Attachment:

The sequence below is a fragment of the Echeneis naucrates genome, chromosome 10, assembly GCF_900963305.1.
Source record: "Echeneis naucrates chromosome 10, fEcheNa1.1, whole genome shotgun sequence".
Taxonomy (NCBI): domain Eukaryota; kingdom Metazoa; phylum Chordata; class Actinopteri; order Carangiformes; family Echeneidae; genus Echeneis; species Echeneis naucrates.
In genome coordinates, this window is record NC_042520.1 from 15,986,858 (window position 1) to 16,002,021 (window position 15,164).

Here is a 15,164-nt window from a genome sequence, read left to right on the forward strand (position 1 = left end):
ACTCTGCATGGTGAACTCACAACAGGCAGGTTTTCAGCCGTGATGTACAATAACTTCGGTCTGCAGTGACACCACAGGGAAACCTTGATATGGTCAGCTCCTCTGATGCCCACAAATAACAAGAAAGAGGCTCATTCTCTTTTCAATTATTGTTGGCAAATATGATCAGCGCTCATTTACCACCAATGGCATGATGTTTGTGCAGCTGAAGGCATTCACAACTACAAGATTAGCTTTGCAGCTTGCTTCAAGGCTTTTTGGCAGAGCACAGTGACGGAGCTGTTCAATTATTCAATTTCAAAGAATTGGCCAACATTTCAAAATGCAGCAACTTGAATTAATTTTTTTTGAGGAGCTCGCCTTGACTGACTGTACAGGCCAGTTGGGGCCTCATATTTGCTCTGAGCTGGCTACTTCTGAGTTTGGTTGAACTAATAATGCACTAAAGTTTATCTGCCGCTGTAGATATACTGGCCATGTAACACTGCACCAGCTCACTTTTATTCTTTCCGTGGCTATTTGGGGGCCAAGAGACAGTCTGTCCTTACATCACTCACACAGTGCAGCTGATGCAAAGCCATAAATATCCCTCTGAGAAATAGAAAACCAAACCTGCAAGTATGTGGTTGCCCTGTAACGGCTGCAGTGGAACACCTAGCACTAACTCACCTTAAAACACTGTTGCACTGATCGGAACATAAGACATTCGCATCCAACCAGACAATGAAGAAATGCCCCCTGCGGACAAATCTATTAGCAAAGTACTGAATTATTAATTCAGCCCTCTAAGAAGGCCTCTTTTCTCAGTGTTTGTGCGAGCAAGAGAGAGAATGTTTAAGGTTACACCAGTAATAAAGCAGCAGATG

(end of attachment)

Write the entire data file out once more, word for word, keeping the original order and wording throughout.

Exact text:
The sequence below is a fragment of the Echeneis naucrates genome, chromosome 10, assembly GCF_900963305.1.
Source record: "Echeneis naucrates chromosome 10, fEcheNa1.1, whole genome shotgun sequence".
Taxonomy (NCBI): domain Eukaryota; kingdom Metazoa; phylum Chordata; class Actinopteri; order Carangiformes; family Echeneidae; genus Echeneis; species Echeneis naucrates.
In genome coordinates, this window is record NC_042520.1 from 15,986,858 (window position 1) to 16,002,021 (window position 15,164).

Here is a 15,164-nt window from a genome sequence, read left to right on the forward strand (position 1 = left end):
ACTCTGCATGGTGAACTCACAACAGGCAGGTTTTCAGCCGTGATGTACAATAACTTCGGTCTGCAGTGACACCACAGGGAAACCTTGATATGGTCAGCTCCTCTGATGCCCACAAATAACAAGAAAGAGGCTCATTCTCTTTTCAATTATTGTTGGCAAATATGATCAGCGCTCATTTACCACCAATGGCATGATGTTTGTGCAGCTGAAGGCATTCACAACTACAAGATTAGCTTTGCAGCTTGCTTCAAGGCTTTTTGGCAGAGCACAGTGACGGAGCTGTTCAATTATTCAATTTCAAAGAATTGGCCAACATTTCAAAATGCAGCAACTTGAATTAATTTTTTTTGAGGAGCTCGCCTTGACTGACTGTACAGGCCAGTTGGGGCCTCATATTTGCTCTGAGCTGGCTACTTCTGAGTTTGGTTGAACTAATAATGCACTAAAGTTTATCTGCCGCTGTAGATATACTGGCCATGTAACACTGCACCAGCTCACTTTTATTCTTTCCGTGGCTATTTGGGGGCCAAGAGACAGTCTGTCCTTACATCACTCACACAGTGCAGCTGATGCAAAGCCATAAATATCCCTCTGAGAAATAGAAAACCAAACCTGCAAGTATGTGGTTGCCCTGTAACGGCTGCAGTGGAACACCTAGCACTAACTCACCTTAAAACACTGTTGCACTGATCGGAACATAAGACATTCGCATCCAACCAGACAATGAAGAAATGCCCCCTGCGGACAAATCTATTAGCAAAGTACTGAATTATTAATTCAGCCCTCTAAGAAGGCCTCTTTTCTCAGTGTTTGTGCGAGCAAGAGAGAGAATGTTTAAGGTTACACCAGTAATAAAGCAGCAGATG